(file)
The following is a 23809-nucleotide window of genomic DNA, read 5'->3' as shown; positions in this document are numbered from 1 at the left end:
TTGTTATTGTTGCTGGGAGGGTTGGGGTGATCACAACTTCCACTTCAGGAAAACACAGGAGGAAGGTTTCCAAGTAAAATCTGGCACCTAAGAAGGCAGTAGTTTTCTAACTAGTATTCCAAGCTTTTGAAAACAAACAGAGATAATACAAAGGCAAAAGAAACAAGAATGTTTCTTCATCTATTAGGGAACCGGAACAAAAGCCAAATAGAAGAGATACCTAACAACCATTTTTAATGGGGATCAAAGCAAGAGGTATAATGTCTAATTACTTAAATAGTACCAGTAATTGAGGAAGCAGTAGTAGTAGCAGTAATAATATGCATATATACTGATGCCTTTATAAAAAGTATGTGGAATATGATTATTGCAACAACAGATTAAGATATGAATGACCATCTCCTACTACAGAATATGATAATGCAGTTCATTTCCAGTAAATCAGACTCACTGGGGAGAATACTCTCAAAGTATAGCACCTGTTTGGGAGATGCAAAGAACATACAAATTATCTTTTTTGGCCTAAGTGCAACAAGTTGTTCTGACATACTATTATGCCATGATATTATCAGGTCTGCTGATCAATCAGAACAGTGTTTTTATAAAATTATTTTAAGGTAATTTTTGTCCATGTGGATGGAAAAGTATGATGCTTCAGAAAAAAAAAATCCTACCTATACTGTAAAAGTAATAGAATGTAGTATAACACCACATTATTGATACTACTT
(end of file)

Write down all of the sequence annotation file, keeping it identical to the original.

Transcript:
The following is a 23809-nucleotide window of genomic DNA, read 5'->3' as shown; positions in this document are numbered from 1 at the left end:
TTGTTATTGTTGCTGGGAGGGTTGGGGTGATCACAACTTCCACTTCAGGAAAACACAGGAGGAAGGTTTCCAAGTAAAATCTGGCACCTAAGAAGGCAGTAGTTTTCTAACTAGTATTCCAAGCTTTTGAAAACAAACAGAGATAATACAAAGGCAAAAGAAACAAGAATGTTTCTTCATCTATTAGGGAACCGGAACAAAAGCCAAATAGAAGAGATACCTAACAACCATTTTTAATGGGGATCAAAGCAAGAGGTATAATGTCTAATTACTTAAATAGTACCAGTAATTGAGGAAGCAGTAGTAGTAGCAGTAATAATATGCATATATACTGATGCCTTTATAAAAAGTATGTGGAATATGATTATTGCAACAACAGATTAAGATATGAATGACCATCTCCTACTACAGAATATGATAATGCAGTTCATTTCCAGTAAATCAGACTCACTGGGGAGAATACTCTCAAAGTATAGCACCTGTTTGGGAGATGCAAAGAACATACAAATTATCTTTTTTGGCCTAAGTGCAACAAGTTGTTCTGACATACTATTATGCCATGATATTATCAGGTCTGCTGATCAATCAGAACAGTGTTTTTATAAAATTATTTTAAGGTAATTTTTGTCCATGTGGATGGAAAAGTATGATGCTTCAGAAAAAAAAAATCCTACCTATACTGTAAAAGTAATAGAATGTAGTATAACACCACATTATTGATACTACTT